Eric and I sat down and breathed for what felt like the first time.
I’m sorry it didn’t go better, but even without the accident, it was stressful. It was so much easier when we acted as line handlers for our friends on Windancer IV, a big, comfortable catamaran, back in February. All we had to do was watch our assigned line and eat the delicious meals they served. But when you’re in charge, the responsibility for everyone’s comfort and especially their safety feels overwhelming. Canal transits can be dangerous. People have been injured, and boats have been spun around in the turbulent water and bashed against the lock walls. I’m glad it’s over, and we are here in the Pacific, the open ocean at our doorstep.
It’s time to go.
Part II – South Pacific
There are places in the world where voyages reach a crossroads and a decision must be made to either go on, go back, or give up. Years ago, when we cruised on Duprass, Gibraltar was the first such port we encountered. Boats arriving there from northern Europe can either swing east into the Mediterranean, head west across the Atlantic, or decide cruising isn’t for them after all. In the latter case, some put their boats on the market and fly home. Others stew in port, trying to come to grips with the end of the dream or, sometimes, their loss of nerve.
In the Caribbean, cruising boats face other choices. Stay a while and explore the islands, head north to the United States or west to Central America and Mexico. Often, the answer is predetermined by budget and time. Many cruisers are on a leave of absence from jobs, and their route must conform to that reality. But again, some drop out through disenchantment, unhappy with their boat and/or the lifestyle. Both Gibraltar and the Caribbean are good places to buy a used yacht.
Then there’s Panama. When we arrived here forty years ago, we transited the Canal and hugged the coast north to California, our designated goal. This time we’ll be pointing our bow into the Pacific. It’s going to be especially challenging because, much to our regret, we aren’t stopping at the Galapagos where the fees, paperwork and regulations have become exceedingly expensive and restrictive. Without the Galapagos, we face a 4,000-mile nonstop voyage to the Marquesas. So it’s time to make the great leap. Can we pull this off? Does Corroboree have what it takes? Do we?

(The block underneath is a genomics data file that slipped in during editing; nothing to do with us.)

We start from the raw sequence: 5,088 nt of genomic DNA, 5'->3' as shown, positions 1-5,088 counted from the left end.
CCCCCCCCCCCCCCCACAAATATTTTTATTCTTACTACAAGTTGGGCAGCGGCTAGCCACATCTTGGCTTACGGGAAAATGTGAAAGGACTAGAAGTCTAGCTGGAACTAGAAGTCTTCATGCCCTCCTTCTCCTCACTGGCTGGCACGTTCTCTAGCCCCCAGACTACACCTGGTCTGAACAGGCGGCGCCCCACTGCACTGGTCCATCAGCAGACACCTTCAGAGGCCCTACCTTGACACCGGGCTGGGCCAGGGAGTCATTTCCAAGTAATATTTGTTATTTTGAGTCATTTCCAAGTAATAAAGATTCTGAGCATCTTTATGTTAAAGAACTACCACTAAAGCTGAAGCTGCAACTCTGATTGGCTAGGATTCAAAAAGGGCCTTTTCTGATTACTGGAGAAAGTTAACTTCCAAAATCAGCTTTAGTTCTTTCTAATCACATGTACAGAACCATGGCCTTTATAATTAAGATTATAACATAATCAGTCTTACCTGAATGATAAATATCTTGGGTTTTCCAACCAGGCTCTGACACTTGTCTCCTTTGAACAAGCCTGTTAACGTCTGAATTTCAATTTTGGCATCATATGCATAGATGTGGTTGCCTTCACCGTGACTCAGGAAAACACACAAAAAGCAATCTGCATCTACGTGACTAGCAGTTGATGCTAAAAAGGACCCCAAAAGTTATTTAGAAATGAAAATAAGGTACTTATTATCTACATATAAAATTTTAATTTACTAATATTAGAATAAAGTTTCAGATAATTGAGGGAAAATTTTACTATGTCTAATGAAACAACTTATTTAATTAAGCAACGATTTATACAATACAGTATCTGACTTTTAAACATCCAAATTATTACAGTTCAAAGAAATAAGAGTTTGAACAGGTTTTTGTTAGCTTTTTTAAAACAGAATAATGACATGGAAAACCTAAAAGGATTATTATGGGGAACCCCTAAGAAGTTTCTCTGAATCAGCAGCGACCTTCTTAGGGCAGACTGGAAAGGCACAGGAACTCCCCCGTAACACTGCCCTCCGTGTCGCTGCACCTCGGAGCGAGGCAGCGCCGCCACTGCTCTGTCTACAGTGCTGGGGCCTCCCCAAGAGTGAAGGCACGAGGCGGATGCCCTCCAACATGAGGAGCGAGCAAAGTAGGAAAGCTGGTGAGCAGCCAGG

Why not? We did the 3,000 miles across the Atlantic in 27-foot Duprass in 28 days with no other equipment than a radio direction finder, a plastic sextant and paper charts. Corroboree at 35’ is faster and far better equipped. We’ve strengthened our sails, replaced the old lifelines and running backstays, bought and installed a wind generator, and carry backup solar panels. We have two iPads with duplicate navigation programs, as well as a sextant and paper charts. The cupboards are crammed with canned goods, and we’ve added six 30-gallon water jugs to supplement the 60 gallons in our built-in tanks. We have also purchased a hand-held water maker to convert salt water to fresh. Weatherwise, this is the most favorable time of year to cross the South Pacific. We might make it in 35 days with a little luck.
It’s so wide, so vast, so far from help. If something goes wrong, we can put out an emergency call on our satellite phone, but we can’t count on anyone hearing it. If one of us gets injured, the other will have to sail the boat alone, and we already know Corroboree isn’t well suited for that. My biggest fear is that Eric will get hurt, and I will let us down through physical inability or technological incompetence. Even in port I compensate by hovering over him when he’s using tools or tackling some repair task. At sea, I am relentless—“Watch your step!” “Watch your head!” “Are you clipped on?” “Take your time, I’ve got the helm!” “Hold on! Wave coming!”
Then I think how we could drop dead anyway right here in port, and it always cheers me up. In fact, the worst injuries we’ve heard of among cruisers so far have all happened on land. Eric ripped open his finger on a fence in the boatyard in Antigua. Another man wrenched his shoulder tying up his boat at a dock. A French friend was hit by a car that veered onto the sidewalk in Grenada. He was thrown in the air and spent days in the hospital being monitored for a head injury. Miraculously, he’s all right.
Now here we are, on the Pacific side of Panama, the great leap into the wild blue yonder just a few days off. And that’s exactly what I love about setting sail. The moment the lines slip from the mooring, and we point out to sea, it’s as if I’m suddenly free. There is no one else but me and Eric, the wind, the waves, our boat. It’s not that I dislike civilization or company. But the sea is so uncomplicated, it cleanses your mind and your soul. It strips away the unimportant. It focuses you like nothing else I know.
“I can’t do an ocean,” an American woman on a boat our size confided to me back in Colombia. “People back home think I’m so brave to sail in the Caribbean, but I’m not.” I’m not necessarily brave either. But I am stubborn and persistent. We can do it. We must. I want it on my resume before I die: Circumnavigated the globe in a sailboat with the man I love.
Wish us luck. We’ll see you on the other side.